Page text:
The Bimali family had a longstanding land dispute with neighbor Ishwari Sangraula, one of those involved in the Jhapa revolt. Bishnu Prasad Bimali had gone to call the surveyor and the chief of the village committee to settle the dispute. Communist guerrillas had ambushed the group as they were making their way back to the house.
Bishnu Prasad Bimali had moved from Tehrathum to Jhapa, against the backdrop of mass migration and an armed struggle by the Nepali Congress. The Bimali family bought 60 bigha land in Jhapa in the early 50s. For the communists, this was proof that Bishnu was a feudal class enemy who had to be eliminated. “My father used to live in a tin-roofed house, but these leaders live in multi-storeyed cemented buildings. What is the definition of feudal?” asks Yubaraj Bimali.
The police killed the murderers of Bishnu Prasad Bimali in the jungle of Sukhani, without them being tried for murder and convicted. Decades later it earned them martyrdom. The Bimali family said they felt betrayed. Forty-five years have passed, and the UML has not confessed to its crimes. “We have no feeling for revenge. But they killed people and became ministers without ever having been tried, which has set a wrong political culture.” To add to that, R.K. Mainali, C.P. Mainali and Oli are relatives of Bimali.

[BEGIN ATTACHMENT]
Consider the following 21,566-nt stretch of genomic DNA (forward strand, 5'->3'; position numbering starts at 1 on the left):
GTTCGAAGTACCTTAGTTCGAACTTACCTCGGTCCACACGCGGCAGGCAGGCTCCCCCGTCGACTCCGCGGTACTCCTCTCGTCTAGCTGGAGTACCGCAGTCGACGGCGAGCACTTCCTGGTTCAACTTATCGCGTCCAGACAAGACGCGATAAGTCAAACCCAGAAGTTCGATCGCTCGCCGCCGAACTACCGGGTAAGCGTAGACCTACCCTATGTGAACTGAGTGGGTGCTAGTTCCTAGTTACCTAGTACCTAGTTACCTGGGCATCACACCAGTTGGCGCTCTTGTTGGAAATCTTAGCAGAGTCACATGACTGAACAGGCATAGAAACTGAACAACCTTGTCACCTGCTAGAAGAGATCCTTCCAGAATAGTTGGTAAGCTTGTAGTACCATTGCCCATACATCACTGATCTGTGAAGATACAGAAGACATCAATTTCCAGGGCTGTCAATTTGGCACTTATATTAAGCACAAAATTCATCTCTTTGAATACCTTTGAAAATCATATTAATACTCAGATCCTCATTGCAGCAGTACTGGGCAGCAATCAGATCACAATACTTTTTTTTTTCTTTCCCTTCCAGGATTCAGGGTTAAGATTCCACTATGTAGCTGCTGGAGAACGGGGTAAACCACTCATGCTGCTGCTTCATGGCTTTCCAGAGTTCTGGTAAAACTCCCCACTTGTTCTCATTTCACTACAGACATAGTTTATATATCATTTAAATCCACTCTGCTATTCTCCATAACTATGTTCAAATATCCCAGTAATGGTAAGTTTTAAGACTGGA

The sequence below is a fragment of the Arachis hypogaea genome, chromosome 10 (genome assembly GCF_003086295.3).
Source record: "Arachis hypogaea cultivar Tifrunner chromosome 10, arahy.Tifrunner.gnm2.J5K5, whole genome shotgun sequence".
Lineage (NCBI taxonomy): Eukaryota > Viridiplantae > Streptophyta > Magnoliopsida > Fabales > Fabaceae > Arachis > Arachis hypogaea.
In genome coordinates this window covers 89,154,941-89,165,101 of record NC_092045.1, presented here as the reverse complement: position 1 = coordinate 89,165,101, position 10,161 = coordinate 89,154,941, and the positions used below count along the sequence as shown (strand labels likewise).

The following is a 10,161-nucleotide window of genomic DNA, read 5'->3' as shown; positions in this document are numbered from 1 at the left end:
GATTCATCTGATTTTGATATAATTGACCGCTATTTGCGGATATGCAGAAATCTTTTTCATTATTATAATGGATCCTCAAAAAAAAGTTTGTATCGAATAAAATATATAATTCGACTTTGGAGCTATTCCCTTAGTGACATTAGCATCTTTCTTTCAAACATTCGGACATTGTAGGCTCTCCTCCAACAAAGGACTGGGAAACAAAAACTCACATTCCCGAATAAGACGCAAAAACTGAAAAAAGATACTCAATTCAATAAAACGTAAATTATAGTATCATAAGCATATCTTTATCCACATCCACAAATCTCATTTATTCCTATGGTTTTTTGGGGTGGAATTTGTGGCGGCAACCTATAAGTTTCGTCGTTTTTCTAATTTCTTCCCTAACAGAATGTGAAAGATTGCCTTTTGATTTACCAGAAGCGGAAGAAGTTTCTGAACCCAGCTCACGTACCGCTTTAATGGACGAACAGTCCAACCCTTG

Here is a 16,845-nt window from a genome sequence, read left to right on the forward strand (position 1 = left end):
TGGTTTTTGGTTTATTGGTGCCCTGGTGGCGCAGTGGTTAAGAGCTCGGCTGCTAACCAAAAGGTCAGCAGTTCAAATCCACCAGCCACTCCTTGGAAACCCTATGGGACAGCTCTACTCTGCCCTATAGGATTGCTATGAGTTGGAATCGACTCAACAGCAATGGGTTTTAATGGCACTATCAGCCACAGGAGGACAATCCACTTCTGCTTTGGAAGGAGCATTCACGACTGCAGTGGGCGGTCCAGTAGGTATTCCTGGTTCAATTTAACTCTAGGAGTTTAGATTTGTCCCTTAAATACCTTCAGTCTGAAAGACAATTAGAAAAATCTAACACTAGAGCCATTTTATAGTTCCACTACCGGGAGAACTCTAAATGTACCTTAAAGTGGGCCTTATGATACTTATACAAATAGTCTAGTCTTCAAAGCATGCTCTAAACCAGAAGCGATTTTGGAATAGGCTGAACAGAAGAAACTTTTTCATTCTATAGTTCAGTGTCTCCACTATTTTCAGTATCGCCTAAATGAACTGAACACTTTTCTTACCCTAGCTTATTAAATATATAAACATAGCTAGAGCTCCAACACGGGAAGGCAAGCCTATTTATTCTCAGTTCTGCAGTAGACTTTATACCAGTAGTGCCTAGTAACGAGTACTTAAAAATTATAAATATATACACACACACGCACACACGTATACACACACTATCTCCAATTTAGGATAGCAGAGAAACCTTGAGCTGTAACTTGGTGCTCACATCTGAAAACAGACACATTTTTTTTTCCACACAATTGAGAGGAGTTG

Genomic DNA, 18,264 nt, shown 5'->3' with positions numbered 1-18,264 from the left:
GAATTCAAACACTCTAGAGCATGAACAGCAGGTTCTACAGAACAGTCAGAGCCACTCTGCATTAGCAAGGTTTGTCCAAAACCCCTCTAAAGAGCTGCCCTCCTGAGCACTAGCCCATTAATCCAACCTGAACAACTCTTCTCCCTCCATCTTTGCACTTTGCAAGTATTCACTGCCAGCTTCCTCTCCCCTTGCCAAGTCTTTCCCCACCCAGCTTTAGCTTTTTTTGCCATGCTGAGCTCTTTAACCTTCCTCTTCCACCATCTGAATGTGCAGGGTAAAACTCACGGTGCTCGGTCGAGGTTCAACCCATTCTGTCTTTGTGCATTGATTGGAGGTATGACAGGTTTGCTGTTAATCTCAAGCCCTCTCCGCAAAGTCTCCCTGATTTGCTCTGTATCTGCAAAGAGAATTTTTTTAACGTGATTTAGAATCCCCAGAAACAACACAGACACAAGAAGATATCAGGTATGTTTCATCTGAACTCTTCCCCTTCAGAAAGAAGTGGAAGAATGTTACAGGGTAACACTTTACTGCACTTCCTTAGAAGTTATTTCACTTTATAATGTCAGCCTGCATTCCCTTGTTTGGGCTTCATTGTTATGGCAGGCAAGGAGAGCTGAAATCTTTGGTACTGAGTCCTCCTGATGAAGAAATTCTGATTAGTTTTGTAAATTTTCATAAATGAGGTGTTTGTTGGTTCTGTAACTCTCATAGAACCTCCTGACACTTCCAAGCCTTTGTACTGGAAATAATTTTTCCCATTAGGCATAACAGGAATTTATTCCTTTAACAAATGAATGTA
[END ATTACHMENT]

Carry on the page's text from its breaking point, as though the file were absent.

Oli led CPN-UML won a landslide victory in the local, provincial and national elections after his party forged an electoral alliance with once arch-enemy CPN-Maoist Center and fielded common candidates for the polls. Oli, a vocal critic of the politics of violence, is set to merge his party with the Maoist Center.
“We were inspired by radical political ideology then.”
“We have to go back to the history to interpret it. The party has realized that the murder of the individual landlords was a major deviation of the movement. We were inspired by radical political ideology then. The action was taken to dismantle the foundation of bourgeois establishment to replace it with people’s regime,” said Wagle, who had himself been involved in guerilla action.
Wagle said he met the family he attacked and asked for forgiveness.
In Yubaraj’s case, the Mainali brothers met him and apologized. However, Oli is yet to face the family.
We welcome your comments at [email protected]